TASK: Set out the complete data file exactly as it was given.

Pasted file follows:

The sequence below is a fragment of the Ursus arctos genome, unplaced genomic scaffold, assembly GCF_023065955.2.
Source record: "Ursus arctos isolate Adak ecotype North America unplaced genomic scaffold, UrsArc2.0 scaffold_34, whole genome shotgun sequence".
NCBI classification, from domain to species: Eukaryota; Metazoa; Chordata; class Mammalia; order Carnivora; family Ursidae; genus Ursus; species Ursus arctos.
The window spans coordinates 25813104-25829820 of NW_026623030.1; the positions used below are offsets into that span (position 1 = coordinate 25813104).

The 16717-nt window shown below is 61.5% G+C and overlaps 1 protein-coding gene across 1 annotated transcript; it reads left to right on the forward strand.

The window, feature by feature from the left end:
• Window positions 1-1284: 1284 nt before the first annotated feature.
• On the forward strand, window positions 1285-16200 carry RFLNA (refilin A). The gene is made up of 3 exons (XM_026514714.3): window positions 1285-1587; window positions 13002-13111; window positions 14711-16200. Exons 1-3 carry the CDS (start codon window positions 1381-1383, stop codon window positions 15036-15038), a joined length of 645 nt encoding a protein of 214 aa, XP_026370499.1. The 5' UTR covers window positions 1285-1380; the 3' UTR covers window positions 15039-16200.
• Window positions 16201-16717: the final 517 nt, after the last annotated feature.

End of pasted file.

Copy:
The sequence below is a fragment of the Ursus arctos genome, unplaced genomic scaffold, assembly GCF_023065955.2.
Source record: "Ursus arctos isolate Adak ecotype North America unplaced genomic scaffold, UrsArc2.0 scaffold_34, whole genome shotgun sequence".
NCBI classification, from domain to species: Eukaryota; Metazoa; Chordata; class Mammalia; order Carnivora; family Ursidae; genus Ursus; species Ursus arctos.
The window spans coordinates 25813104-25829820 of NW_026623030.1; the positions used below are offsets into that span (position 1 = coordinate 25813104).

The 16717-nt window shown below is 61.5% G+C and overlaps 1 protein-coding gene across 1 annotated transcript; it reads left to right on the forward strand.

The window, feature by feature from the left end:
• Window positions 1-1284: 1284 nt before the first annotated feature.
• On the forward strand, window positions 1285-16200 carry RFLNA (refilin A). The gene is made up of 3 exons (XM_026514714.3): window positions 1285-1587; window positions 13002-13111; window positions 14711-16200. Exons 1-3 carry the CDS (start codon window positions 1381-1383, stop codon window positions 15036-15038), a joined length of 645 nt encoding a protein of 214 aa, XP_026370499.1. The 5' UTR covers window positions 1285-1380; the 3' UTR covers window positions 15039-16200.
• Window positions 16201-16717: the final 517 nt, after the last annotated feature.